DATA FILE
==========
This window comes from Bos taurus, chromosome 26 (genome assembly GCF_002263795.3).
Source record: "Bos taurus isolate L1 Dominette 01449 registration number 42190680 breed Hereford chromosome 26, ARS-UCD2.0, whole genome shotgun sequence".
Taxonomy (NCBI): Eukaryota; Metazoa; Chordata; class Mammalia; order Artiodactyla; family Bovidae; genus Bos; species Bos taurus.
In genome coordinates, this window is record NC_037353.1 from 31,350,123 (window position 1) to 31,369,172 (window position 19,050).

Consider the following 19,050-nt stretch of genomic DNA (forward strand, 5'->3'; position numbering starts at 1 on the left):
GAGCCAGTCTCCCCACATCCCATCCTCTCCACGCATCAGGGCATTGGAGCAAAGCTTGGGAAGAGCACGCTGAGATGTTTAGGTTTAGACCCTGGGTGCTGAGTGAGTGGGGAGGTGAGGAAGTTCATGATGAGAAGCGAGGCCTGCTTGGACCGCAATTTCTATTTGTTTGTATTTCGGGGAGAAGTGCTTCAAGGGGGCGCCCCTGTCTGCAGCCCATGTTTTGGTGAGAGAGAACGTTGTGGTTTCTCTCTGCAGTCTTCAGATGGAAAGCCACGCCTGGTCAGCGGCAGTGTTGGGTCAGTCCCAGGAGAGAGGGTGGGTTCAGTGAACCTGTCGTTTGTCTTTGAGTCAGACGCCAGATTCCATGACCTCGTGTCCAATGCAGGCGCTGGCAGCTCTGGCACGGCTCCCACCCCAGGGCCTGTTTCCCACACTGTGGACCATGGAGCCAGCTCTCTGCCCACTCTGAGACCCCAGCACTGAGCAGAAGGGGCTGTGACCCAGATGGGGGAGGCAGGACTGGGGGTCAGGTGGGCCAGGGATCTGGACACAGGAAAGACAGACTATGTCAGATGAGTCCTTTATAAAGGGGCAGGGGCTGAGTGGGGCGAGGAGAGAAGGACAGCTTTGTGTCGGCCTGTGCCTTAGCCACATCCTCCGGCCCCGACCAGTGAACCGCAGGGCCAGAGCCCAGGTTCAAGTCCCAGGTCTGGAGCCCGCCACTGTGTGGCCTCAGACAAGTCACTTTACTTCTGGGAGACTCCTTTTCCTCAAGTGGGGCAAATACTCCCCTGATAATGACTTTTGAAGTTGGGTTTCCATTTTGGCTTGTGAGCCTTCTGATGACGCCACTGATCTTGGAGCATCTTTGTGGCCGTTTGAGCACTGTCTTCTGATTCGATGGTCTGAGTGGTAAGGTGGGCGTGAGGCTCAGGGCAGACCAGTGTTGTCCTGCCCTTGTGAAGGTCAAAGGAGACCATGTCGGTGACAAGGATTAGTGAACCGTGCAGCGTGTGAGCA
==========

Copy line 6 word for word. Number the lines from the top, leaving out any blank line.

GAGCCAGTCTCCCCACATCCCATCCTCTCCACGCATCAGGGCATTGGAGCAAAGCTTGGGAAGAGCACGCTGAGATGTTTAGGTTTAGACCCTGGGTGCTGAGTGAGTGGGGAGGTGAGGAAGTTCATGATGAGAAGCGAGGCCTGCTTGGACCGCAATTTCTATTTGTTTGTATTTCGGGGAGAAGTGCTTCAAGGGGGCGCCCCTGTCTGCAGCCCATGTTTTGGTGAGAGAGAACGTTGTGGTTTCTCTCTGCAGTCTTCAGATGGAAAGCCACGCCTGGTCAGCGGCAGTGTTGGGTCAGTCCCAGGAGAGAGGGTGGGTTCAGTGAACCTGTCGTTTGTCTTTGAGTCAGACGCCAGATTCCATGACCTCGTGTCCAATGCAGGCGCTGGCAGCTCTGGCACGGCTCCCACCCCAGGGCCTGTTTCCCACACTGTGGACCATGGAGCCAGCTCTCTGCCCACTCTGAGACCCCAGCACTGAGCAGAAGGGGCTGTGACCCAGATGGGGGAGGCAGGACTGGGGGTCAGGTGGGCCAGGGATCTGGACACAGGAAAGACAGACTATGTCAGATGAGTCCTTTATAAAGGGGCAGGGGCTGAGTGGGGCGAGGAGAGAAGGACAGCTTTGTGTCGGCCTGTGCCTTAGCCACATCCTCCGGCCCCGACCAGTGAACCGCAGGGCCAGAGCCCAGGTTCAAGTCCCAGGTCTGGAGCCCGCCACTGTGTGGCCTCAGACAAGTCACTTTACTTCTGGGAGACTCCTTTTCCTCAAGTGGGGCAAATACTCCCCTGATAATGACTTTTGAAGTTGGGTTTCCATTTTGGCTTGTGAGCCTTCTGATGACGCCACTGATCTTGGAGCATCTTTGTGGCCGTTTGAGCACTGTCTTCTGATTCGATGGTCTGAGTGGTAAGGTGGGCGTGAGGCTCAGGGCAGACCAGTGTTGTCCTGCCCTTGTGAAGGTCAAAGGAGACCATGTCGGTGACAAGGATTAGTGAACCGTGCAGCGTGTGAGCA